It’s all a grand adventure when Christy Mansel unexpectedly runs into her cousin Charles in Damascus. And being young, rich, impetuous, and used to doing whatever they please, they decide to barge in uninvited on their eccentric Great-Aunt Harriet—despite a long-standing family rule strictly forbidding unannounced visits. A strange new world awaits Charles and Christy beyond the gates of Dar Ibrahim—”Lady Harriet’s” ancient, crumbling palace in High Lebanon—where a physician is always in residence and a handful of Arab servants attends to the odd old woman’s every need.

But there is a very good—very sinister—reason why guests are not welcome at Dar Ibrahim. And the young cousins are about to discover that, as difficult as it is to break into the dark, imposing edifice, it may prove even harder still to escape . . .

Dear Readers,

I’ve been trying to think back over my Mary Stewart reading history and remember which was the book of hers I started with. There was a wire paperback book rack in my high school library with almost all of her (then) books on it and I think it was this groovy cover that caught my eye. I mean really, that dress. But it does show that this is a 1967 book which turns out to be important to the story.

It might be nostalgia coloring my view but this is another darn good effort from Stewart which plunks the reader down in the (then) exotic locals of Syria and Lebanon back in the days before the Lebanese Civil War turned Beirut from the “Paris of the Middle East” into a battleground. The detailed descriptions of the settings are enough to put you right there though this time around I felt that perhaps Stewart did go on a bit in cataloging the flora and geological scenery. How many ways do you need to describe scrub bushes, barren rocks and the heat?

Having said that, other descriptions in the book are magical. The run-in Christy and Charles have on a narrow souk street involving a taxi, a donkey, several small children and some bolts of garish silk tells you exactly where in the world the book opens. I loved Christy’s view of Charles’s Porsche pride and joy “blah blah, McPherson Struts, blah blah, dampers. blah blah blah.” The truly over-the-top Seraglio gardens would probably have dazzled even Cecil B DeMille and the scenery directors at Warner Bros.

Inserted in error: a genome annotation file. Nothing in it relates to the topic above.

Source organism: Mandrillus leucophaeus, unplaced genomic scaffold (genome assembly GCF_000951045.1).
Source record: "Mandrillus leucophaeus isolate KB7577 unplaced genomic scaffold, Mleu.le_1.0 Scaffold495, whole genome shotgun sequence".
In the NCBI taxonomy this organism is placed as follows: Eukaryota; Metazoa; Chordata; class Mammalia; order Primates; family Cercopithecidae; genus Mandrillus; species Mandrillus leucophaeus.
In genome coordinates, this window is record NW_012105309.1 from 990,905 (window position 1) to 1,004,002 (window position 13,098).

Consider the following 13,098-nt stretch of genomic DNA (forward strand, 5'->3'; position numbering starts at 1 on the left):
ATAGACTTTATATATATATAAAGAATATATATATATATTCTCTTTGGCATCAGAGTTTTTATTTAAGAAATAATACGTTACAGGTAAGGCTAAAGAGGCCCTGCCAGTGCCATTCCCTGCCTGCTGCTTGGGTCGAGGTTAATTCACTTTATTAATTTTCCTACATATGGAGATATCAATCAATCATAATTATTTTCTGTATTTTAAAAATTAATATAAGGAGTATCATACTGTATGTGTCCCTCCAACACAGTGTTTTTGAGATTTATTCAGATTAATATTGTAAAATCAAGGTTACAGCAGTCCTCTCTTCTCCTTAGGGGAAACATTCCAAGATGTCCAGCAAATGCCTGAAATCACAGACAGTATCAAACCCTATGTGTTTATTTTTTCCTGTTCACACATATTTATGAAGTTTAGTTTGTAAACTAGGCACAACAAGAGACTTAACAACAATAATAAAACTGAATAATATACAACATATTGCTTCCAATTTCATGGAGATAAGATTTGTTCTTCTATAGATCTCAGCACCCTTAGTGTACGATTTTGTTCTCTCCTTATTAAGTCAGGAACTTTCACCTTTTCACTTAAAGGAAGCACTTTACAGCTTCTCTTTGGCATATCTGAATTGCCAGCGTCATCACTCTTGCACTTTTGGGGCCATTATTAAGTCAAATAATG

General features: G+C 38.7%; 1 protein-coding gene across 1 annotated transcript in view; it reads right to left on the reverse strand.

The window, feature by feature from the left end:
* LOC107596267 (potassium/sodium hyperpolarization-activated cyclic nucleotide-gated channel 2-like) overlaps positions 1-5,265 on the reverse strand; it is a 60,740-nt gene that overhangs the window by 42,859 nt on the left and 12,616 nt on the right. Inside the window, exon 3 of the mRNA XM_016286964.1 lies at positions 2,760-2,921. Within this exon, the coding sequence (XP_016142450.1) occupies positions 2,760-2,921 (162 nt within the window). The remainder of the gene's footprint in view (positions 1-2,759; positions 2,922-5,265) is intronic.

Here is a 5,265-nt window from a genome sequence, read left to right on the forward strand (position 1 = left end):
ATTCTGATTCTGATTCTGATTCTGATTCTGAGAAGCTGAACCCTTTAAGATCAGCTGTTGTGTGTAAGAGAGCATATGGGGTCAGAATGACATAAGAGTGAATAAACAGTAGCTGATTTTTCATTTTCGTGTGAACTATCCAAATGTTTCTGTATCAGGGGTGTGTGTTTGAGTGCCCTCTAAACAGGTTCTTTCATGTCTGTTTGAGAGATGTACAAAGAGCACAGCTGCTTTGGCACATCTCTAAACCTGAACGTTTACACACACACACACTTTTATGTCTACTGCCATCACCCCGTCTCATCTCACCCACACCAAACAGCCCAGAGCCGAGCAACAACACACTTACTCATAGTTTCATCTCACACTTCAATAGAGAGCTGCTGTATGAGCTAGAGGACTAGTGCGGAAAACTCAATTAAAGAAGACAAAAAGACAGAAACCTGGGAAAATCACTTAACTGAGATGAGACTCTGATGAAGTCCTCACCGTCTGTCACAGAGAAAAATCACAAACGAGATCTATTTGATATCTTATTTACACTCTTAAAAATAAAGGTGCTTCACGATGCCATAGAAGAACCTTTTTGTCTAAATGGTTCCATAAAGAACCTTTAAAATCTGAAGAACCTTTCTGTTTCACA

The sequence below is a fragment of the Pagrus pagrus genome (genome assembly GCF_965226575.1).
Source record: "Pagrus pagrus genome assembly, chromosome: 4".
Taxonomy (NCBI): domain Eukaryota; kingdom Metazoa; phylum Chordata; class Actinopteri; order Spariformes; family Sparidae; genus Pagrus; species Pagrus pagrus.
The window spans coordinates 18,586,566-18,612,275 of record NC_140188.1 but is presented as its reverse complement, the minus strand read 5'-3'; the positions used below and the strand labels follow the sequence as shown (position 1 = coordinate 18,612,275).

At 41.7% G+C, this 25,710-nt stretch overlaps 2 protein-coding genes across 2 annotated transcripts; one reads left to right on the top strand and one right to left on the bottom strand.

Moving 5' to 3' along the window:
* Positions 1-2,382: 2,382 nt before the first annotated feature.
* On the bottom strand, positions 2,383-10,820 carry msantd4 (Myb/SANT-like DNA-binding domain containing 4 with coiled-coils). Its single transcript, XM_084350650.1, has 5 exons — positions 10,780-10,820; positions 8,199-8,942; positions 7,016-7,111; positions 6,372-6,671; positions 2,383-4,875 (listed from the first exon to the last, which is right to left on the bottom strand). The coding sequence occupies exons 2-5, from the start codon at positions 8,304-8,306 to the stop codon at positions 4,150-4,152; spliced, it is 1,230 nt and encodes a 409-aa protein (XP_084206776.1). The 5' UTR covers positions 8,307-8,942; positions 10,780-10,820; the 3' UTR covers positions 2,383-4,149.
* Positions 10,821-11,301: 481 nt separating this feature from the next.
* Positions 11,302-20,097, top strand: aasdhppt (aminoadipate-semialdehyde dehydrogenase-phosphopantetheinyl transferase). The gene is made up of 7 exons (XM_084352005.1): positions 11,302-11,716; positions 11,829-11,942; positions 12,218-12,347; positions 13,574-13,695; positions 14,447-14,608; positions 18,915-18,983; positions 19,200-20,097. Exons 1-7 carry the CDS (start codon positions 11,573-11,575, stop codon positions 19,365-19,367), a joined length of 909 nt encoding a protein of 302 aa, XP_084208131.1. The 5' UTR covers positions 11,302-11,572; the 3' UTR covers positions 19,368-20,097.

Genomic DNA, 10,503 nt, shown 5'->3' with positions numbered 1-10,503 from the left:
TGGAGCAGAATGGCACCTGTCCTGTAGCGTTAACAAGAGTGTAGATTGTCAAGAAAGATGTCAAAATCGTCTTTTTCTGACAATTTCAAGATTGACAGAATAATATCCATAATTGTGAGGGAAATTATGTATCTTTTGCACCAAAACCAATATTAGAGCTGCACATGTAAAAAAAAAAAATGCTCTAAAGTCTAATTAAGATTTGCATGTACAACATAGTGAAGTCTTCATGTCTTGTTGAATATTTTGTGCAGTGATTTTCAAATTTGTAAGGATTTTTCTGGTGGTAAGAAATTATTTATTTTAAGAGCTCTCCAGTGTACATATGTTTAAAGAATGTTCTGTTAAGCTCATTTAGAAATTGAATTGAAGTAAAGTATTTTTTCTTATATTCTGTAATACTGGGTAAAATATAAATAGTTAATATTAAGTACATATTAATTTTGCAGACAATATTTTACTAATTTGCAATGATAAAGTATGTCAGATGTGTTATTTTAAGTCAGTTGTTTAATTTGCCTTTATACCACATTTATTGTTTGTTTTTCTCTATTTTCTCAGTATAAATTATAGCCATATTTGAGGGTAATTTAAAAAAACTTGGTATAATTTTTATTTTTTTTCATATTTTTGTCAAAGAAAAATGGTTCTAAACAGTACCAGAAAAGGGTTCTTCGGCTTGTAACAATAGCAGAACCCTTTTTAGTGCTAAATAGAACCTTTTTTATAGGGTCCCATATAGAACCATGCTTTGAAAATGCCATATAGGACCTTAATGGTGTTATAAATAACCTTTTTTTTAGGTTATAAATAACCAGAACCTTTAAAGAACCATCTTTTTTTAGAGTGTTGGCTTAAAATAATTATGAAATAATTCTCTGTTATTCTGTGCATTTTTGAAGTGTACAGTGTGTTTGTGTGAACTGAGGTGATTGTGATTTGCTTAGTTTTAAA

I don’t want to give away the ultimate reason for the elaborate plot conflict but suffice it to say that the location, age old practices and the mores of the 1960s ought to give you a pretty good idea. As is usual with Stewart books, clues are laid out along the way but the whole is needed before they all slot into place and form the complete picture.

Christy is a bit more cosmopolitan than past Stewart heroines but still retains some veddy, veddy British characteristics such as her “but I shouldn’t be stopped at the border” superior attitude when the Syrian guards won’t let her back into the country from Lebanon despite lots of (slightly self important) arguing. She does have moments of the usual Stewart heroine naiveté at times yet is also more “pushy” due to being raised with all that lovely family lucre. But without this moneyed attitude, she would never have set the plot ball rolling nor would Charles have insisted on his due visit with Auntie.

the gabriel houndsHow this book is different, I think, is that Charles and Christy perceive they’re up against obstacles early on and plunge on anyway in the face of them just because they can and they aren’t used to being told no. Christy even gets a touch sulky at times and (almost) earns the sobriquet one villain gives her of “silly bitch.”

Charles and Christy soldier on in the face of all opposition because at heart they’re concerned for their aunt and determined to do the right thing. Christy does make mistakes but to me they’re forgivable due to the way Stewart arranges what Christy is allowed to see and gives her plausible interpretations of those things.

Since the book is told in first person, we know all about Christy and since she’s a bit obsessed with cousin Charles, we learn a lot about him too. However I think the character I enjoyed the most is their Great Aunt Harriet. The Mansel family is eccentric as a whole but Great Aunt H has set the bar to stratospheric levels. For years she’s roundly told off the family in her annual Will letters in addition to complaining about the flimsiness of the paper used in the overseas editions of The Times. And let’s face it, you’ve got to have some chutzpah to model yourself on Lady Hester Stanhope and get away with it.

As I mentioned earlier, once the plot is all laid out and tied together, it makes perfect sense. The book ends in a blaze of glory with each person getting his or her due and in a way that will burnish the legend of Great Aunt H for years to come. One of the most comedic noir scenes, and the one that has stuck with me for years, occurs near the end as Christy and Charles “mind the pigeons” in the Seraglio – though not, perhaps the mice and rats, and then get mistaken by some (snooty) British tourists for locals. The feather in the cap of the book, however, is Great Aunt H’s final present to Charles and Christy. Yeah, it’s not quite as good as some other books in the Stewart oeuvre but I still enjoyed it again. B